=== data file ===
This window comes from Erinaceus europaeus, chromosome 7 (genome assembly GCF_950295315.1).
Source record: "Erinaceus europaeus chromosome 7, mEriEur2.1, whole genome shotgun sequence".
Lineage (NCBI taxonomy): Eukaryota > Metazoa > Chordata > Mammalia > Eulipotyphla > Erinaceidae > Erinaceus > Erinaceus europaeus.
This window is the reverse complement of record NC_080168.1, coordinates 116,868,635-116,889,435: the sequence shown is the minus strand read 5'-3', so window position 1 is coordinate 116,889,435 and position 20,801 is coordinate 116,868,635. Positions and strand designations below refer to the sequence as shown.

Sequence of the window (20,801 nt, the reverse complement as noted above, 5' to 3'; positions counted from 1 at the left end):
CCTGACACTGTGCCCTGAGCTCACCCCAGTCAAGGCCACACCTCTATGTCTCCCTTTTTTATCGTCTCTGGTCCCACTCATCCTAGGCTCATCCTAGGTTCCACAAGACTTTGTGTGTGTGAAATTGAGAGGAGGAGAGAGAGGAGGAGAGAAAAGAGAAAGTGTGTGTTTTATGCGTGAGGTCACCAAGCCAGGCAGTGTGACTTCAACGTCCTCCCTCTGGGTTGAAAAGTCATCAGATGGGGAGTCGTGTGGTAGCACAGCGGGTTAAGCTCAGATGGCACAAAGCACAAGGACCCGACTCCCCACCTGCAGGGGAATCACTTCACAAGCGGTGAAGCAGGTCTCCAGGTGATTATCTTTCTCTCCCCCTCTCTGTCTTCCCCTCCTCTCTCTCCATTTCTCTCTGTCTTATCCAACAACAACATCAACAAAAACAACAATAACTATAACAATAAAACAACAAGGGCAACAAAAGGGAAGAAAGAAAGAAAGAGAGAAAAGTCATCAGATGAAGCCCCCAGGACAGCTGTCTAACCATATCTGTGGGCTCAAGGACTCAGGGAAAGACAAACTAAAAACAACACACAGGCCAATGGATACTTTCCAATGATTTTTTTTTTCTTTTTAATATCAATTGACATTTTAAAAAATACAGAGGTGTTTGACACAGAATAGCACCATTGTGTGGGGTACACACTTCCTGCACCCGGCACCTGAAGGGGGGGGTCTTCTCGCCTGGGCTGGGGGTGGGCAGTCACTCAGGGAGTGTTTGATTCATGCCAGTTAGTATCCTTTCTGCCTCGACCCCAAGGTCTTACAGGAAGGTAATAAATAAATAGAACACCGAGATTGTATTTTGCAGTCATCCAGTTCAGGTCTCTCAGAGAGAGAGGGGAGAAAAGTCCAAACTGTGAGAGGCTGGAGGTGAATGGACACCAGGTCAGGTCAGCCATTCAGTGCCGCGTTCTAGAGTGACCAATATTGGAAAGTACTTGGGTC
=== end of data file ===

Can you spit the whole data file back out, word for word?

This window comes from Erinaceus europaeus, chromosome 7 (genome assembly GCF_950295315.1).
Source record: "Erinaceus europaeus chromosome 7, mEriEur2.1, whole genome shotgun sequence".
Lineage (NCBI taxonomy): Eukaryota > Metazoa > Chordata > Mammalia > Eulipotyphla > Erinaceidae > Erinaceus > Erinaceus europaeus.
This window is the reverse complement of record NC_080168.1, coordinates 116,868,635-116,889,435: the sequence shown is the minus strand read 5'-3', so window position 1 is coordinate 116,889,435 and position 20,801 is coordinate 116,868,635. Positions and strand designations below refer to the sequence as shown.

Sequence of the window (20,801 nt, the reverse complement as noted above, 5' to 3'; positions counted from 1 at the left end):
CCTGACACTGTGCCCTGAGCTCACCCCAGTCAAGGCCACACCTCTATGTCTCCCTTTTTTATCGTCTCTGGTCCCACTCATCCTAGGCTCATCCTAGGTTCCACAAGACTTTGTGTGTGTGAAATTGAGAGGAGGAGAGAGAGGAGGAGAGAAAAGAGAAAGTGTGTGTTTTATGCGTGAGGTCACCAAGCCAGGCAGTGTGACTTCAACGTCCTCCCTCTGGGTTGAAAAGTCATCAGATGGGGAGTCGTGTGGTAGCACAGCGGGTTAAGCTCAGATGGCACAAAGCACAAGGACCCGACTCCCCACCTGCAGGGGAATCACTTCACAAGCGGTGAAGCAGGTCTCCAGGTGATTATCTTTCTCTCCCCCTCTCTGTCTTCCCCTCCTCTCTCTCCATTTCTCTCTGTCTTATCCAACAACAACATCAACAAAAACAACAATAACTATAACAATAAAACAACAAGGGCAACAAAAGGGAAGAAAGAAAGAAAGAGAGAAAAGTCATCAGATGAAGCCCCCAGGACAGCTGTCTAACCATATCTGTGGGCTCAAGGACTCAGGGAAAGACAAACTAAAAACAACACACAGGCCAATGGATACTTTCCAATGATTTTTTTTTTCTTTTTAATATCAATTGACATTTTAAAAAATACAGAGGTGTTTGACACAGAATAGCACCATTGTGTGGGGTACACACTTCCTGCACCCGGCACCTGAAGGGGGGGGTCTTCTCGCCTGGGCTGGGGGTGGGCAGTCACTCAGGGAGTGTTTGATTCATGCCAGTTAGTATCCTTTCTGCCTCGACCCCAAGGTCTTACAGGAAGGTAATAAATAAATAGAACACCGAGATTGTATTTTGCAGTCATCCAGTTCAGGTCTCTCAGAGAGAGAGGGGAGAAAAGTCCAAACTGTGAGAGGCTGGAGGTGAATGGACACCAGGTCAGGTCAGCCATTCAGTGCCGCGTTCTAGAGTGACCAATATTGGAAAGTACTTGGGTC